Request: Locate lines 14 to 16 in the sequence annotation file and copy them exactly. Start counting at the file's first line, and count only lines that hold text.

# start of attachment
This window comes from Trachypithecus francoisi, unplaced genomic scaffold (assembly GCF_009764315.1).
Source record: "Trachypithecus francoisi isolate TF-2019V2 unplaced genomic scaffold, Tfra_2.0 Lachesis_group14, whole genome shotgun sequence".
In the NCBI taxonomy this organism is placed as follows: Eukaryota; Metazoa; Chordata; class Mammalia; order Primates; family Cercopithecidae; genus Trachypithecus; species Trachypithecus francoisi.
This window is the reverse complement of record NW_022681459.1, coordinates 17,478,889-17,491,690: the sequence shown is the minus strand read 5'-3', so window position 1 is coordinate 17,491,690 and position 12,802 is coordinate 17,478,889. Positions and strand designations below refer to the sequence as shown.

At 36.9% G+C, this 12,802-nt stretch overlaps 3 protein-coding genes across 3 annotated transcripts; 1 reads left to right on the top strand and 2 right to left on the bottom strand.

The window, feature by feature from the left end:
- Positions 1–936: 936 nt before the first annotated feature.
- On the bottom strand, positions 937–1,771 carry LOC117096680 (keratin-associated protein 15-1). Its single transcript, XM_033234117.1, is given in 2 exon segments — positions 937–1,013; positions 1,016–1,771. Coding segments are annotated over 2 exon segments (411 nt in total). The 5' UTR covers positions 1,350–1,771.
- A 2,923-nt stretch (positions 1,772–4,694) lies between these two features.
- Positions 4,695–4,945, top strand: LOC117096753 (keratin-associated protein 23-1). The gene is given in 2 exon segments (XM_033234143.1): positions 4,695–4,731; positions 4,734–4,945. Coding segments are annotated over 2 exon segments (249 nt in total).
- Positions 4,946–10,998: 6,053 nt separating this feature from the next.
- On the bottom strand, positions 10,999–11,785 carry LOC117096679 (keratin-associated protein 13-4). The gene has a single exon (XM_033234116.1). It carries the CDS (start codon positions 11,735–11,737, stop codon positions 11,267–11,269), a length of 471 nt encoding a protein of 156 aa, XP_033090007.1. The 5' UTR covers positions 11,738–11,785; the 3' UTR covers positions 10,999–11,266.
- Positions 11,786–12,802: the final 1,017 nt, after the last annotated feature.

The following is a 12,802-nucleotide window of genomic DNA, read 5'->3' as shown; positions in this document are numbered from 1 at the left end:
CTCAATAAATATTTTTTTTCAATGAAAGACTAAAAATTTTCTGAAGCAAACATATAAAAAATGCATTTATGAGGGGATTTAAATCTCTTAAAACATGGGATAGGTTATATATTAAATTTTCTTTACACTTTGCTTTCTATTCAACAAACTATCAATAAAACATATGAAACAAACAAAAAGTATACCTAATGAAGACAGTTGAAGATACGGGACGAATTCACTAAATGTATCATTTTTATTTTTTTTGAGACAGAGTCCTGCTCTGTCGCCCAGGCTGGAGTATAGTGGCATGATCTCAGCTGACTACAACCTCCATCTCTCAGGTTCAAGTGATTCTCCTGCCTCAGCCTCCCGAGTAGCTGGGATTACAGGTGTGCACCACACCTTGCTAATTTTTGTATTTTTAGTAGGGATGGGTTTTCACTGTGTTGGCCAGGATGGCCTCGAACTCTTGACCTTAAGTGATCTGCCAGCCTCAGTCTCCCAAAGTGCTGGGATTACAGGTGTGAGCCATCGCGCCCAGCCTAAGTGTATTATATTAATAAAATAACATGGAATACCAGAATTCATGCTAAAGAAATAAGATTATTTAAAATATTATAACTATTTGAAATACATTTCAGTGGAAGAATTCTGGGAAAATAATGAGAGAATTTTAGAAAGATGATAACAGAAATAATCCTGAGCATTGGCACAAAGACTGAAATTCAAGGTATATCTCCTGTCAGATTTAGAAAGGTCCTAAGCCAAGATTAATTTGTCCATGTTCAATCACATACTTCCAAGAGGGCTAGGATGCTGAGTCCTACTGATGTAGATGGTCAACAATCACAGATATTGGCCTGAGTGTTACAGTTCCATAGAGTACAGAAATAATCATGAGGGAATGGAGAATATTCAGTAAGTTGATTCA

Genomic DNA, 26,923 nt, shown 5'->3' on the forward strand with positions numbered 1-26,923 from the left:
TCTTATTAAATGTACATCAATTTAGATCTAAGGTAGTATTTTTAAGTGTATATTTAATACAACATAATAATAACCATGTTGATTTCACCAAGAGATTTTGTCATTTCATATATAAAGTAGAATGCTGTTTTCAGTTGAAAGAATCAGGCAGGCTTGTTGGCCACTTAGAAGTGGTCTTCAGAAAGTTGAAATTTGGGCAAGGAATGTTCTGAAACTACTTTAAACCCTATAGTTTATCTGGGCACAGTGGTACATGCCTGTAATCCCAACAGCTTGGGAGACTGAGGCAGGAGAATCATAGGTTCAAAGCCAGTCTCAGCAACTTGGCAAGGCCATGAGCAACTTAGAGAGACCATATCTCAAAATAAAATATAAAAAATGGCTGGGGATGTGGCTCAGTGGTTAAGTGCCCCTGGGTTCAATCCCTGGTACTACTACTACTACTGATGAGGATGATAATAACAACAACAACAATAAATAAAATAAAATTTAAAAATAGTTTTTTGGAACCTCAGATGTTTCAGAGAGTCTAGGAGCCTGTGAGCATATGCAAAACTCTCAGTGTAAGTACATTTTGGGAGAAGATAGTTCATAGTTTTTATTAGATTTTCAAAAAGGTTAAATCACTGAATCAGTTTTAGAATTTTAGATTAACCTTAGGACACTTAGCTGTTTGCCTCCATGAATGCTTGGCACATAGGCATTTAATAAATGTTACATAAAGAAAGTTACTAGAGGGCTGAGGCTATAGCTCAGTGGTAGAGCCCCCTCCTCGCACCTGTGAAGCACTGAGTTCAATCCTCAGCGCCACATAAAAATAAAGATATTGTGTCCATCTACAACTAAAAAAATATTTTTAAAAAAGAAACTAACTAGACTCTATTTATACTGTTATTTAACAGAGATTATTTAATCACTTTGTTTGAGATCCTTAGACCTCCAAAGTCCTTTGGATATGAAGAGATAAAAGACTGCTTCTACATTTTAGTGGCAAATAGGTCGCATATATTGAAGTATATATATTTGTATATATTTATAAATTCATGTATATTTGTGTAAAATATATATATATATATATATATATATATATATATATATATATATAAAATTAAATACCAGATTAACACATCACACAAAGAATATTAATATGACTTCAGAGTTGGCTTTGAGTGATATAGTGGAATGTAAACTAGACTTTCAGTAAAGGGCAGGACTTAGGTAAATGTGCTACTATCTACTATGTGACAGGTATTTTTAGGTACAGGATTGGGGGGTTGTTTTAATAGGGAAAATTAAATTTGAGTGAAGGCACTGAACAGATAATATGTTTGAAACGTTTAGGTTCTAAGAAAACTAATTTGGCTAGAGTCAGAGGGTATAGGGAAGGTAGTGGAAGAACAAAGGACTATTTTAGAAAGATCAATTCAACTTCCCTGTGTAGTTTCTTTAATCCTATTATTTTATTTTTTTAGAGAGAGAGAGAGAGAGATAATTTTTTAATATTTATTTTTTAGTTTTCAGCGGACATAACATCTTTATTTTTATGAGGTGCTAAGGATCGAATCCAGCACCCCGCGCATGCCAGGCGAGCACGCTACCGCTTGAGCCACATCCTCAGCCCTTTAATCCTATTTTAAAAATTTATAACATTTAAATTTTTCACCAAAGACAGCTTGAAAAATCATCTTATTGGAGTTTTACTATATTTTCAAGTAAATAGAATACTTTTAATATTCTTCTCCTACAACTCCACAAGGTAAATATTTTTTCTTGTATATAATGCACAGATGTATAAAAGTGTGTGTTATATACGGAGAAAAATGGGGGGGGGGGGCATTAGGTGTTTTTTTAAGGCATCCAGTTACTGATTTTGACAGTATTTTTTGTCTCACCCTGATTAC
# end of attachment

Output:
The following is a 12,802-nucleotide window of genomic DNA, read 5'->3' as shown; positions in this document are numbered from 1 at the left end:
CTCAATAAATATTTTTTTTCAATGAAAGACTAAAAATTTTCTGAAGCAAACATATAAAAAATGCATTTATGAGGGGATTTAAATCTCTTAAAACATGGGATAGGTTATATATTAAATTTTCTTTACACTTTGCTTTCTATTCAACAAACTATCAATAAAACATATGAAACAAACAAAAAGTATACCTAATGAAGACAGTTGAAGATACGGGACGAATTCACTAAATGTATCATTTTTATTTTTTTTGAGACAGAGTCCTGCTCTGTCGCCCAGGCTGGAGTATAGTGGCATGATCTCAGCTGACTACAACCTCCATCTCTCAGGTTCAAGTGATTCTCCTGCCTCAGCCTCCCGAGTAGCTGGGATTACAGGTGTGCACCACACCTTGCTAATTTTTGTATTTTTAGTAGGGATGGGTTTTCACTGTGTTGGCCAGGATGGCCTCGAACTCTTGACCTTAAGTGATCTGCCAGCCTCAGTCTCCCAAAGTGCTGGGATTACAGGTGTGAGCCATCGCGCCCAGCCTAAGTGTATTATATTAATAAAATAACATGGAATACCAGAATTCATGCTAAAGAAATAAGATTATTTAAAATATTATAACTATTTGAAATACATTTCAGTGGAAGAATTCTGGGAAAATAATGAGAGAATTTTAGAAAGATGATAACAGAAATAATCCTGAGCATTGGCACAAAGACTGAAATTCAAGGTATATCTCCTGTCAGATTTAGAAAGGTCCTAAGCCAAGATTAATTTGTCCATGTTCAATCACATACTTCCAAGAGGGCTAGGATGCTGAGTCCTACTGATGTAGATGGTCAACAATCACAGATATTGGCCTGAGTGTTACAGTTCCATAGAGTACAGAAATAATCATGAGGGAATGGAGAATATTCAGTAAGTTGATTCA

Genomic DNA, 26,923 nt, shown 5'->3' on the forward strand with positions numbered 1-26,923 from the left: